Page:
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Historic New Utrecht Reformed Church to Reopen

Building Has Been Closed for Repairs for 15 Years

Hallelujah!

A landmark church in Bensonhurst that has been closed for repairs for 15 years will reopen its doors with a celebration next month that will include a special worship service and tours of the historic 190-year-old building.

The New Utrecht Reformed Church at 1827 84th St. will throw open its doors and welcome the community for a worship service on Sun., Dec. 16 at 3 p.m. The front of the church building faces bustling 18th Avenue.

The Georgian-Gothic church was originally built in 1828, a time when Bensonhurst was mostly farmland.

In 2003, when the building was showing serious signs of deterioration, the congregation decided to stop holding Sunday services in the sanctuary until repairs could be made. Since that time, services have been taking place in the Parish Hall, a center built in the 1890s that is located on church property.

The reopening of the church was announced by Susan Hanyen, vice president of the consistory, the church’s governing board, in a letter to congregation members and to members of Friends of Historic New Utrecht, a group of volunteers who promote the history of the church and the surrounding neighborhood.

“What a better time to have a church building reopen than at Christmas,” Hanyen wrote. “We are filled with gladness.”

To coincide with the reopening of the church, the congregation will host its annual Live Nativity on Saturday, Dec. 15, from 3 p.m. to 5 p.m. featuring actors portraying Mary, Joseph, the Three Wise Men and shepherds. In past years, the Christmas scene has also featured goats, sheep and other animals.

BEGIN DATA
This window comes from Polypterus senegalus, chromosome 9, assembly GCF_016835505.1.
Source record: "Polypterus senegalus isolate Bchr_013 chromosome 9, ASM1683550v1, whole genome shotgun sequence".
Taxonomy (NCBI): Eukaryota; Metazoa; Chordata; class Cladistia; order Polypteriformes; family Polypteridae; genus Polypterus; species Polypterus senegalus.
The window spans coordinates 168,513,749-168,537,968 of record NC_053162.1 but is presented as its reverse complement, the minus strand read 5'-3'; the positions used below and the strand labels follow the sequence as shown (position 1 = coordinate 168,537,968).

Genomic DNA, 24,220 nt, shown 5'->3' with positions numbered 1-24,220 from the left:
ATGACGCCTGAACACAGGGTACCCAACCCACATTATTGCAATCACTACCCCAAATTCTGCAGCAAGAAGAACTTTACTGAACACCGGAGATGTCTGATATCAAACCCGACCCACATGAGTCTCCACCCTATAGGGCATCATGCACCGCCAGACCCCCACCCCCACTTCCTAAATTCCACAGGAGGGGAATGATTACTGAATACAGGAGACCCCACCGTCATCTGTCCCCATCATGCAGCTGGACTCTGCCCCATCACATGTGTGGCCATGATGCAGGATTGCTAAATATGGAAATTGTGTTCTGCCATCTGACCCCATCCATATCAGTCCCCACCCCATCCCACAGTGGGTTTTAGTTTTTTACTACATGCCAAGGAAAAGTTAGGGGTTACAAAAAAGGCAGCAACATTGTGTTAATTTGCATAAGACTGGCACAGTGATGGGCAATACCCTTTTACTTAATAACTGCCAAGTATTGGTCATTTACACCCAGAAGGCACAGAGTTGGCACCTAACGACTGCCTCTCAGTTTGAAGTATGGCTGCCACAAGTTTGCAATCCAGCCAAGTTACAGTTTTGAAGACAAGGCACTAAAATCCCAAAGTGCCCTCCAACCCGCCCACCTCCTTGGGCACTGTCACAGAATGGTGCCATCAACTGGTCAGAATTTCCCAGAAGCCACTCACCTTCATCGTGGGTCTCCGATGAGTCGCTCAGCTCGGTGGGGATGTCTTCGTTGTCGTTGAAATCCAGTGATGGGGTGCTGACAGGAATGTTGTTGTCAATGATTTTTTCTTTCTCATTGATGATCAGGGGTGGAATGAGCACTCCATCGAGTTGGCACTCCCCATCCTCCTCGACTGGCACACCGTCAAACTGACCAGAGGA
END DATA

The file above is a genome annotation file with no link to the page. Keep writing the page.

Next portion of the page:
The pending reopening of the historic church is an important moment for the entire Bensonhurst community, according to Marnee Elias-Pavia, district manager of Community Board 11.

“The congregation of New Utrecht Reformed Church and the Friends of Historic New Utrecht should be congratulated on the re-opening of the church’s sanctuary. This building has historical and educational importance to our community, which was built by the first immigrants, the Dutch settlers who formed the Town of New Utrecht, dating back to the 1600s,” Elias-Pavia told this newspaper via email.

Local residents who visit the church on Dec. 16 will find much to see and marvel at. Thanks to major renovations, the sanctuary now boasts a new cedar shake roof, a barrel vaulted interior ceiling and upgraded electrical wiring, according to Hanyen.

The church still has its original early pews, which are contained in white-painted boxes, giving a congregation member a sense of privacy.

In her letter, Hanyen wrote that repairs are still taking place but that enough work has been completed to make the church usable again. Work still needs to be done on the organ alcove, she wrote.

While the current church was built in 1828, the New Utrecht Reformed Church actually dates back to the 17th century. The church was founded by Dutch settlers in 1677 and was originally located on what is now the corner of 16th Avenue and 84th Street.

Stones from the original 16th Avenue church were used to lay the foundation of the church on 18th Avenue.

The land on which the New Utrecht Reformed Church sits also has a place in history. It is the site of one of the original Liberty Poles, flagpoles that were erected during and immediately after the Revolutionary War.

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